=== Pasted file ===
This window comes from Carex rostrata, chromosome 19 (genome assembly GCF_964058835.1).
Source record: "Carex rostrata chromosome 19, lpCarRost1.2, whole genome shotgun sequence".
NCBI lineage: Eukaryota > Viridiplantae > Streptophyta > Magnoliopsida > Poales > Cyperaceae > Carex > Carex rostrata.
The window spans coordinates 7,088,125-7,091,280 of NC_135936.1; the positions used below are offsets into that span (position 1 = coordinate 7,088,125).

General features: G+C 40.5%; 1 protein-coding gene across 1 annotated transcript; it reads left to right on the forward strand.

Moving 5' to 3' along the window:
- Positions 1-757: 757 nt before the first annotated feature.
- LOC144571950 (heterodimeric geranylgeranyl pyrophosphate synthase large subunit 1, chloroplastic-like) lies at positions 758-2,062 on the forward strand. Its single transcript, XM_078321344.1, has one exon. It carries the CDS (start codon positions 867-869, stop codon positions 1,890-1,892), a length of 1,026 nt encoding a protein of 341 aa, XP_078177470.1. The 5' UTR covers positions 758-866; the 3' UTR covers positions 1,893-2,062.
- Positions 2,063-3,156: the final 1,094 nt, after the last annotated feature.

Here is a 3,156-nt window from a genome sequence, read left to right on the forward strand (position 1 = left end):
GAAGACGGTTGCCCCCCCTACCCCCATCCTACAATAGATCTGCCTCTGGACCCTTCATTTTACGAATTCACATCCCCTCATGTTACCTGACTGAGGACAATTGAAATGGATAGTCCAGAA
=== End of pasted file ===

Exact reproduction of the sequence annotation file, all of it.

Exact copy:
This window comes from Carex rostrata, chromosome 19 (genome assembly GCF_964058835.1).
Source record: "Carex rostrata chromosome 19, lpCarRost1.2, whole genome shotgun sequence".
NCBI lineage: Eukaryota > Viridiplantae > Streptophyta > Magnoliopsida > Poales > Cyperaceae > Carex > Carex rostrata.
The window spans coordinates 7,088,125-7,091,280 of NC_135936.1; the positions used below are offsets into that span (position 1 = coordinate 7,088,125).

General features: G+C 40.5%; 1 protein-coding gene across 1 annotated transcript; it reads left to right on the forward strand.

Moving 5' to 3' along the window:
- Positions 1-757: 757 nt before the first annotated feature.
- LOC144571950 (heterodimeric geranylgeranyl pyrophosphate synthase large subunit 1, chloroplastic-like) lies at positions 758-2,062 on the forward strand. Its single transcript, XM_078321344.1, has one exon. It carries the CDS (start codon positions 867-869, stop codon positions 1,890-1,892), a length of 1,026 nt encoding a protein of 341 aa, XP_078177470.1. The 5' UTR covers positions 758-866; the 3' UTR covers positions 1,893-2,062.
- Positions 2,063-3,156: the final 1,094 nt, after the last annotated feature.

Here is a 3,156-nt window from a genome sequence, read left to right on the forward strand (position 1 = left end):
GAAGACGGTTGCCCCCCCTACCCCCATCCTACAATAGATCTGCCTCTGGACCCTTCATTTTACGAATTCACATCCCCTCATGTTACCTGACTGAGGACAATTGAAATGGATAGTCCAGAA